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Edit: Most house hold outlets are 15AMP. See if you have a 20AMP maybe in your garage.
Why does he need a 20 amp breaker to run an appliance that draws only 4.6 amps? A 15 amp breaker will handle 3 times the load of the air conditioner providing he has nothing else on that circuit.
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Old 09-30-2009, 04:35 PM   #5
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Quote:
Why does he need a 20 amp breaker to run an appliance that draws only 4.6 amps?
I can't imagine an A/C unit would have a starting current four times the running value, but that would be the only rational for a 20 amp circuit. I'm running a 7 amp A/C on a 15 amp circuit and don't see any problems.
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Old 09-30-2009, 06:13 PM   #6
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Window a/c's are designed and meant to be ran on run of the mill 15amp setups. You may not want to run a hair dryer/space heater on the same breaker while the unit is on.... You'll be fine, just use 15amp rated stuff (basically anything you'll find at the hardware store). There's no issue with using extension cords and power strips as long as you aren't tripping breakers.

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Old 09-30-2009, 06:23 PM   #7
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My parents had a house fire doing this exact thing. A window A/C unit on a 25' medium duty extension cord.

If you love your home, family, and pets DO NOT use an extension cord on a A/C unit.

The breakers NEVER tripped. The wiring inside the wall started the fire.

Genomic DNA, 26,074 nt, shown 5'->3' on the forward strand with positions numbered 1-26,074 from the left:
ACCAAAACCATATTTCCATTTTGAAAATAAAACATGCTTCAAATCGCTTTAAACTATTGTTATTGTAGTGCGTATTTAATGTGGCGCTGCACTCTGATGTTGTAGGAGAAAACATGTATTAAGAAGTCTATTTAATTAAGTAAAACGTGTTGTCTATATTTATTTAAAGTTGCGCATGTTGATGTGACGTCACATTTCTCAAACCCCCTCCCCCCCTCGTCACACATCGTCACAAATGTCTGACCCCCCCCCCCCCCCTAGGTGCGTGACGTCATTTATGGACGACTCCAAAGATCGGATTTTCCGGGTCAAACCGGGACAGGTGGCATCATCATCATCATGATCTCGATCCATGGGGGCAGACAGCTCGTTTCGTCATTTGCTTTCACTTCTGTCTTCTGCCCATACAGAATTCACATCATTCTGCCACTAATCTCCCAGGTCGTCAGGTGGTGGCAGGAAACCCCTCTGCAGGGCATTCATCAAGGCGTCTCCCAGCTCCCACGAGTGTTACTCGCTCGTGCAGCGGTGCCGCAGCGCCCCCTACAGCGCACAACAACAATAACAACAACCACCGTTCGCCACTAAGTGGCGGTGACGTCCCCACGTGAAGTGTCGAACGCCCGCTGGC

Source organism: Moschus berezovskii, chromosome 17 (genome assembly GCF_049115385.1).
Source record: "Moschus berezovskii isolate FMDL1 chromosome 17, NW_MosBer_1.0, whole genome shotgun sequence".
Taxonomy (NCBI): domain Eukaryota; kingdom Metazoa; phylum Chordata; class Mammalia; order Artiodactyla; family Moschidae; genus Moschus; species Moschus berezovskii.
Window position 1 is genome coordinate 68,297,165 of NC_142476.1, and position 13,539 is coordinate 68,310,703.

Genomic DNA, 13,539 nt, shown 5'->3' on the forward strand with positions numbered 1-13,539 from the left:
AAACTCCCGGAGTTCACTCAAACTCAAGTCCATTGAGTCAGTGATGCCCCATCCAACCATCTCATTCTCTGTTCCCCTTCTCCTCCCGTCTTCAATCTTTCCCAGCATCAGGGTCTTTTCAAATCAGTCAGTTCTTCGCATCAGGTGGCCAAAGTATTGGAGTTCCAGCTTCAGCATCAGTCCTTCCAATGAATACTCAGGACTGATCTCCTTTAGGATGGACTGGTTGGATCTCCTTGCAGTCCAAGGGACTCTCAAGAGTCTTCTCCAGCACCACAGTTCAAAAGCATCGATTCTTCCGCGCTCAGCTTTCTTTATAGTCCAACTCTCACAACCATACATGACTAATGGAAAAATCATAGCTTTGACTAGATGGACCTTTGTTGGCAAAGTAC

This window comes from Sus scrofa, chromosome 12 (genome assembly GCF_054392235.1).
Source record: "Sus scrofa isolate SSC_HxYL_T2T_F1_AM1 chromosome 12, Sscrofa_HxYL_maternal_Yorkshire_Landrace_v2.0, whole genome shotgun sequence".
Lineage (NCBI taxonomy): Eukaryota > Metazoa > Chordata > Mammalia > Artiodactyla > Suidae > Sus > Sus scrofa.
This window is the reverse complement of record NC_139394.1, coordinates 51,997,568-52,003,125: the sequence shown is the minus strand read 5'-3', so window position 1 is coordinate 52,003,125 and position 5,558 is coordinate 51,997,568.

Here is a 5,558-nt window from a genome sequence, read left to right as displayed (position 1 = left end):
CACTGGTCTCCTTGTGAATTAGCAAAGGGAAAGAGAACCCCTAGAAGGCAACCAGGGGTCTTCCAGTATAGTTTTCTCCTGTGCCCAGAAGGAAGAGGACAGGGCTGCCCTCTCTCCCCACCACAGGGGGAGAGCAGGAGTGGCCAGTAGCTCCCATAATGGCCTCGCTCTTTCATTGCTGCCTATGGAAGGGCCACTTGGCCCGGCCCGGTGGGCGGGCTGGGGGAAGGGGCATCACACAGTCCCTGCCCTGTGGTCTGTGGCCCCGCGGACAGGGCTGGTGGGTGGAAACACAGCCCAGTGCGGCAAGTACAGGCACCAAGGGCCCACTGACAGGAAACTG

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Old 09-30-2009, 06:29 PM   #8
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If the wiring inside the wall caught fire then the extension cord probably wasn't the problem...

Heat only builds if you encounter a resistance in the wire, this can happen at plugs/etc if they start to break down. A fire inside the wall is usually caused by breakdown of the wire or a bad junction.

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Old 09-30-2009, 06:43 PM   #9
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Exacerbated by the heat from the cord. Direct from the Fire Marshall's lips.

Funny how you get on the internetz and everybody is an electrical engineer that specializes in thermal dynamics.

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Old 09-30-2009, 07:00 PM   #10
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I'm not a fire marshall, but I am an EE. I worked in the industrial field before I moved on to IC world.
There's no mysticism here. besides the wiring in the wall being solid core and the extension cord being stranded, there really isn't anything else. In the scheme of things the extension cord is no different than the cord on the ac unit...

Any chance you're speaking about a unit that pulls around 20amps?

If this does worry the OP it wouldn't be hard to hook up a longer wire directly to the unit /shrug